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Posted on 1 July 2021

Stopping the blame game - no fault divorce

Posted in Legal news

Family solicitors have all been anticipating when the governments Divorce, Dissolution and Separation Act 2020 reform will come into effect specifically when couples can divorce without having to attribute blame.

We were expecting this change in the autumn of 2021 however, this has now been delayed until April 2022.

What does the change mean for divorces?

Currently, in order to obtain a divorce you need to satisfy the court that your marriage has irretrievably broken down. There are 5 facts that can be relied upon and you must satisfy one of them.

  1. Separated for 2 years
  2. Separated for 5 years
  3. Adultery
  4. Unreasonable behaviour
  5. Desertion

In the absence of separation and desertion, one person has to attribute blame either adultery or unreasonable behaviour. This means they have to blame the other person for causing the marriage breakdown.

Under the new reform in April 2022 a divorce can take place without one person blaming the other, instead the couple can provide a statement simply stating that the marriage has irretrievably broken down.

Will the process for divorce change once blame is removed?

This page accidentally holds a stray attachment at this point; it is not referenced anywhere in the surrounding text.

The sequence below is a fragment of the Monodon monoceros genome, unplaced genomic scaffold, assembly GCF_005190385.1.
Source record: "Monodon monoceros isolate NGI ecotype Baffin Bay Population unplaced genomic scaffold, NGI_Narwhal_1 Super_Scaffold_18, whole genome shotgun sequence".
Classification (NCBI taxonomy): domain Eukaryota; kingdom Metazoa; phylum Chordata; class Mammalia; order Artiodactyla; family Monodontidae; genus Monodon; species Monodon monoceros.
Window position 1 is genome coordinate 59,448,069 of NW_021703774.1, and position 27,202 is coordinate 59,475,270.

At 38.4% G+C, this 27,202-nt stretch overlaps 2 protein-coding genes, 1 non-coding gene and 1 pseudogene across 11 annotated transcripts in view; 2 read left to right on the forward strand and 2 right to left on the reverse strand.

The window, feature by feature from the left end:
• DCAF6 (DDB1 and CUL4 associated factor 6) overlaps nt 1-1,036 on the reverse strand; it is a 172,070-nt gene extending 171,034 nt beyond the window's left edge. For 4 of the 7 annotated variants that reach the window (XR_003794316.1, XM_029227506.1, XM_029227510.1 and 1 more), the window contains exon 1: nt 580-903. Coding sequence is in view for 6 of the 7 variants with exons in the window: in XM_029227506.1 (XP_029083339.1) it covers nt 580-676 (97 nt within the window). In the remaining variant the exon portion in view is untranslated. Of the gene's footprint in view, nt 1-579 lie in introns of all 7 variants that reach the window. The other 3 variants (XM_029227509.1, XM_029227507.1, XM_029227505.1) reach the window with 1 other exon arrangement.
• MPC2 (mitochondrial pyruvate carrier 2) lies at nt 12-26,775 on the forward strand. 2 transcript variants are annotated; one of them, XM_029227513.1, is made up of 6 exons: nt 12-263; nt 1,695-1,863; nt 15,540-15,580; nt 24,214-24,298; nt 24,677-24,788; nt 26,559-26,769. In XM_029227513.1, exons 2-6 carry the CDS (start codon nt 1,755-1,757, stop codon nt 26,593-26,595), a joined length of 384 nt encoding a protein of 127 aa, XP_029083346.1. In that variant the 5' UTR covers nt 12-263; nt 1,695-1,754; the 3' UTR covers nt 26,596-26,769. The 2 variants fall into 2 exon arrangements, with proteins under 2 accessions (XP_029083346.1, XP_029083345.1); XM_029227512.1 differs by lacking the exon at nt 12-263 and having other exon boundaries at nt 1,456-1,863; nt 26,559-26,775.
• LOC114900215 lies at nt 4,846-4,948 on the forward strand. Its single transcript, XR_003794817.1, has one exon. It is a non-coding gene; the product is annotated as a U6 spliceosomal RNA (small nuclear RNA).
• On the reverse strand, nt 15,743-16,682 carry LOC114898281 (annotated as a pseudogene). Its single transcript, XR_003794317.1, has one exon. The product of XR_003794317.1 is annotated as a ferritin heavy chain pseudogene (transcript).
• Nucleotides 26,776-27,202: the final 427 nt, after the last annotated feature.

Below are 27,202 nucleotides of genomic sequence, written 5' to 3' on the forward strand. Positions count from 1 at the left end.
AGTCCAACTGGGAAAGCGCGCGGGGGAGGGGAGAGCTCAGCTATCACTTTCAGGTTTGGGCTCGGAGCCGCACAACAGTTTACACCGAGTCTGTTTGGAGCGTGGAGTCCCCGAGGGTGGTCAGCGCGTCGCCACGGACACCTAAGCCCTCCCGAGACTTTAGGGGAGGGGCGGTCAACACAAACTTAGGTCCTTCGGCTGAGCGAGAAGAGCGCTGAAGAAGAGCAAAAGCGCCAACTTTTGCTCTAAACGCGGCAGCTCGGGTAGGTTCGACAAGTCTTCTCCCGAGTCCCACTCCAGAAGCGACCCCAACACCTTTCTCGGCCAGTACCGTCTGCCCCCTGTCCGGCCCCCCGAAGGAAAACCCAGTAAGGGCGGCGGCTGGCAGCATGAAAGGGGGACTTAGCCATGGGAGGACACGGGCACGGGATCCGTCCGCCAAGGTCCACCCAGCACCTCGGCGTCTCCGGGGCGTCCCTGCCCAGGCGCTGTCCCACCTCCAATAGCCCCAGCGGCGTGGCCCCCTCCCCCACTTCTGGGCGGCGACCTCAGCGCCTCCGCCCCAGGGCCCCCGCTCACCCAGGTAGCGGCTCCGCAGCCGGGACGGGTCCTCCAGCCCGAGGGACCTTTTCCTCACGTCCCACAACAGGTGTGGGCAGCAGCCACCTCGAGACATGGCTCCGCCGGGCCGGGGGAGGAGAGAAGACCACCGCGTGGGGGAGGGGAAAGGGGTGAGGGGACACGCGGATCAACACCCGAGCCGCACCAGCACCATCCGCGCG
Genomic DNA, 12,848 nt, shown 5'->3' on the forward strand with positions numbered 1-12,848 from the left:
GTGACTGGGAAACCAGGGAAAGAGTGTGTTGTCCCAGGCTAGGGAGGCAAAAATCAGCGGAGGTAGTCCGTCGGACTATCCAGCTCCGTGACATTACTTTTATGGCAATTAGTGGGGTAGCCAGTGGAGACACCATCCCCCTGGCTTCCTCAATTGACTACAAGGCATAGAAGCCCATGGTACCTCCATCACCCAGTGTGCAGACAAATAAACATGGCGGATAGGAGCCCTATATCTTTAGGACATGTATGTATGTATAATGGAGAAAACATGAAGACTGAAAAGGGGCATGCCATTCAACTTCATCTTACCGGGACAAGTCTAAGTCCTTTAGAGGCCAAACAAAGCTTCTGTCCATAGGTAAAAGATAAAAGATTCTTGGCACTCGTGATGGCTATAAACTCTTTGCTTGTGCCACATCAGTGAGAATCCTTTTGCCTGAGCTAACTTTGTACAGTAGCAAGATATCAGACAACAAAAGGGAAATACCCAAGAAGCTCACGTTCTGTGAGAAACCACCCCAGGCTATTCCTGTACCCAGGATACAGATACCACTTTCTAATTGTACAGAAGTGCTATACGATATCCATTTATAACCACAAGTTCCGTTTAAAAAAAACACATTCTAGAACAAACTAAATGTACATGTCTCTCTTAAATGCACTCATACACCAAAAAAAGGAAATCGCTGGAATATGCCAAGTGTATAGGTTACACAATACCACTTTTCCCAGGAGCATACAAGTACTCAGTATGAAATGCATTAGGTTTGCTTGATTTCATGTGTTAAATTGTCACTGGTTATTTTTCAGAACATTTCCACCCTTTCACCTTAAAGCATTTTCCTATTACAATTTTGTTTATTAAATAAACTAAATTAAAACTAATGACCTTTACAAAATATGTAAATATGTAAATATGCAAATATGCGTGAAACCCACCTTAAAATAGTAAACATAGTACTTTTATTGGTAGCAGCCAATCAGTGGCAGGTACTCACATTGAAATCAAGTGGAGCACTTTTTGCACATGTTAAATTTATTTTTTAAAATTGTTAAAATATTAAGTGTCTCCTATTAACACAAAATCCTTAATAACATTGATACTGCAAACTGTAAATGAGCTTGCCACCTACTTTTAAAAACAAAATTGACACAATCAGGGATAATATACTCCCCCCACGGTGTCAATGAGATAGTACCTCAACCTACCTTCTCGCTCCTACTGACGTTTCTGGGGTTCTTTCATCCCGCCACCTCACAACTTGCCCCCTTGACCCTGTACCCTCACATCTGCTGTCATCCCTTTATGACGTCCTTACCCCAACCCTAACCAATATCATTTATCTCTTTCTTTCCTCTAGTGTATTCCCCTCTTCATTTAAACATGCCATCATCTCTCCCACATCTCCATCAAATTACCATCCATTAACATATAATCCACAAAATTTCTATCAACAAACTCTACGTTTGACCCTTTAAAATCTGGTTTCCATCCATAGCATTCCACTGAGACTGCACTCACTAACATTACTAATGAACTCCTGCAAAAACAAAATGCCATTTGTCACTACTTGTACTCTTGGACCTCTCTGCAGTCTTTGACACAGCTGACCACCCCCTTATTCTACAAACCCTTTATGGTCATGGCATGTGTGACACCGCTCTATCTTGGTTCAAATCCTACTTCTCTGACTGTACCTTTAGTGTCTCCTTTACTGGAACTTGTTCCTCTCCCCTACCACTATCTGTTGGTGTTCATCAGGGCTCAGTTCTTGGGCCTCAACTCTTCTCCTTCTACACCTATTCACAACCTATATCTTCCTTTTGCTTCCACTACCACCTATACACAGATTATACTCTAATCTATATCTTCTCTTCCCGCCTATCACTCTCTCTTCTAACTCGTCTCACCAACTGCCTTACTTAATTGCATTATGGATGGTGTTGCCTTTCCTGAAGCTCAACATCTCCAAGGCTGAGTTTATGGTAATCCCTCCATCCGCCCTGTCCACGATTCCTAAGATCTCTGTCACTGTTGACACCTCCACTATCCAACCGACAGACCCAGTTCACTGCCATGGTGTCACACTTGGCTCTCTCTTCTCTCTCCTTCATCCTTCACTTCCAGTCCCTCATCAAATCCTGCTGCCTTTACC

YES! Couples will now be able to apply for a divorce jointly and under the new reform, contested proceedings will be a thing of the past and where previously one person was able to attribute blame against the other and the other party could defend the divorce proceedings this will no longer be possible.

Creating a 'better' divorce

Unfortunately, it is well known that when one person seeks to blame the other this can cause tension beyond the divorce and can impact upon agreeing arrangements for the children for example.

It is now hoped that where there is a 'no blame divorce' this makes communication easier between the divorcing couple. By reducing tension it is more likely the divorcing couple can achieve an amicable arrangement for any children involved and/or finances (even though blame is not usually taken into account in relation to financial matters).

Without blame it is anticipated that divorcing couples will reach a quicker resolution in relation to the arrangements for the children and the financial settlement.

Can I now get a “quickie divorce”?

There is no such thing as a “quickie divorce” even for the celebrities of this world! The divorce process will be a minimum of 20 weeks between application and the final order. Of course, this can take longer due to the current workload of the courts.

It is hoped that the legislation will be clearer and remove words such as “decree nisi” to conditional divorce and “decree absolute" to final order. The changes mentioned above will also apply to the dissolution of civil partnerships.

Should you require any advice on divorce, dissolution of civil partnerships or resolution of children and financial matters call the family law team at Winston Solicitors on 0113 320 500.